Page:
• Sorry to break on on this thread, but… I need to know David’s favorite patisserie in the Marais as I will be there in a few weeks. Can you help me?

  • you need to hang out with short people like me–that way, you’ll look tall and svelte. plus, i’m too short to be able to tell if someone is balding or not. not that you are, of course. but even if you were, as my dad always says, “God made very few perfect heads. The rest he covered with hair.” :)

  • The live chat was cool, but it took me a minute to realize that I had to constantly refresh the page to see the new Q&A’s . You’d think it would be more like a rolling list or something.

    Btw, I’m the one moving out to Paris next week, so if you need something from Tar-zhay, let me know!

  • Anne: It’s funny that no one ever noticed those before. They’re everywhere, aren’t they? Sorry to ruin it for you-but how do you think I feel?

    renee: There’s a few good ones, depending on what you’re looking for. I like Pain de Sucre for certain things, and Au Levain du Marais for croissants. You can read through my Paris Pastry Shop listings and find some faves.

    Diana: Actually I have two friends en route who have my wish lists. Yay!

  • Hi David,

    I dutifully went off to read the article in the Washington Post and it was a great read and I loved the photo of you in your kitchen. I know you’ve always indicated it was small but when I saw that photo I was amazed at how small it looked. But very cute too.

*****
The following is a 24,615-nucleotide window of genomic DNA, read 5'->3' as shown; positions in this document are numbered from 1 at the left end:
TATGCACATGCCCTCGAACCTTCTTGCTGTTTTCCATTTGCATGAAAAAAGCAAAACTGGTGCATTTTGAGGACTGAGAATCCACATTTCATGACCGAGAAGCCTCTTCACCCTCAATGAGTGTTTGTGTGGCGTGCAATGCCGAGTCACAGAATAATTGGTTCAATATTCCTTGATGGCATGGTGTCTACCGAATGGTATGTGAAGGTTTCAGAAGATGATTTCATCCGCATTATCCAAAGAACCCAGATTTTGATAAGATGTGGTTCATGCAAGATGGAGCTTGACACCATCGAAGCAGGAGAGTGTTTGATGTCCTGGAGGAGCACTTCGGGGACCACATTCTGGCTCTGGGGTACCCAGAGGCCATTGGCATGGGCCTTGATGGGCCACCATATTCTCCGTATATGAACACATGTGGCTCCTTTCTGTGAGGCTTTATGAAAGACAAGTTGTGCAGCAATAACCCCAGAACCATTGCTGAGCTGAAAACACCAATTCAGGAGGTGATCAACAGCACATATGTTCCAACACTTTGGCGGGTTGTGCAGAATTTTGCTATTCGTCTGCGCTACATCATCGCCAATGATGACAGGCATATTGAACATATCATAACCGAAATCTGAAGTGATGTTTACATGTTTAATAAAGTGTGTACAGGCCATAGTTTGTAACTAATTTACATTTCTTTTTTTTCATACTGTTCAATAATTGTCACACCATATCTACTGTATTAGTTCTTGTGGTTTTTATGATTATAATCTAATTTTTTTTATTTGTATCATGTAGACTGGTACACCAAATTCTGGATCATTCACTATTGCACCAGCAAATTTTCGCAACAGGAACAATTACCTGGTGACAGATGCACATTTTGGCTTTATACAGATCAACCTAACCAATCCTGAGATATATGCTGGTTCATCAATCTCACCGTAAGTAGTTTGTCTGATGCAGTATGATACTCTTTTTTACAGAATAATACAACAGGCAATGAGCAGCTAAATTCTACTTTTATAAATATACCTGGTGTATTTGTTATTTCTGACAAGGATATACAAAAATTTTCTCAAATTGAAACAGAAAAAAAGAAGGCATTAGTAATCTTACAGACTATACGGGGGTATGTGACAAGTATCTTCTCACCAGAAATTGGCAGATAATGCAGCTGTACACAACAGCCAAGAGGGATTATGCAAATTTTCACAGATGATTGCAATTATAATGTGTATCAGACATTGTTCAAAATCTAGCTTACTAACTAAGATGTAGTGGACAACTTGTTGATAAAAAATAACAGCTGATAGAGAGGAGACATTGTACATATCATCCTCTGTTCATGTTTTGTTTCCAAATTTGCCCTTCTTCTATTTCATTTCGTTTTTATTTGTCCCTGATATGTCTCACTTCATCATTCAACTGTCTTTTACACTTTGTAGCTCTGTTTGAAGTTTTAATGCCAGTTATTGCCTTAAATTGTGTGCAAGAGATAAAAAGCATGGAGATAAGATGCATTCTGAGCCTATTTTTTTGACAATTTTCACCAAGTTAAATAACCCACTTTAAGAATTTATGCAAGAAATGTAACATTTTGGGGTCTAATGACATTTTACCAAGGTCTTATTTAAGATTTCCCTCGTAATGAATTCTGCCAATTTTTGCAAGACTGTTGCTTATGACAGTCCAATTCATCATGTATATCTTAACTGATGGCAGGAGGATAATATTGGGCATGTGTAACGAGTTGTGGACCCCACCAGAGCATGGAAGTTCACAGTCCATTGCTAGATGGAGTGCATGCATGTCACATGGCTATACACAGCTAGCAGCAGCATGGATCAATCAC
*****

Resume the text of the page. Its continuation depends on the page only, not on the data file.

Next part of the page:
I have to tell you I just ordered a copy of your book (I don’t know why it took me so long) but I’m very excited about the fact that it’s winging its way here to Australia and my apartment. Can’t wait to read it as I always look forward to your blog and am always entertained.

    Take care,

    Lauren

  • I posted the link to the live Q+A discussion with the Washington Post Food Sections and readers in the entry. Enjoy!

  • Hi David
    So sorry I missed your live interview on ice cream making I am a working girl!
    I currently have 5 ice cream makers- in various states of functionality and disrepair: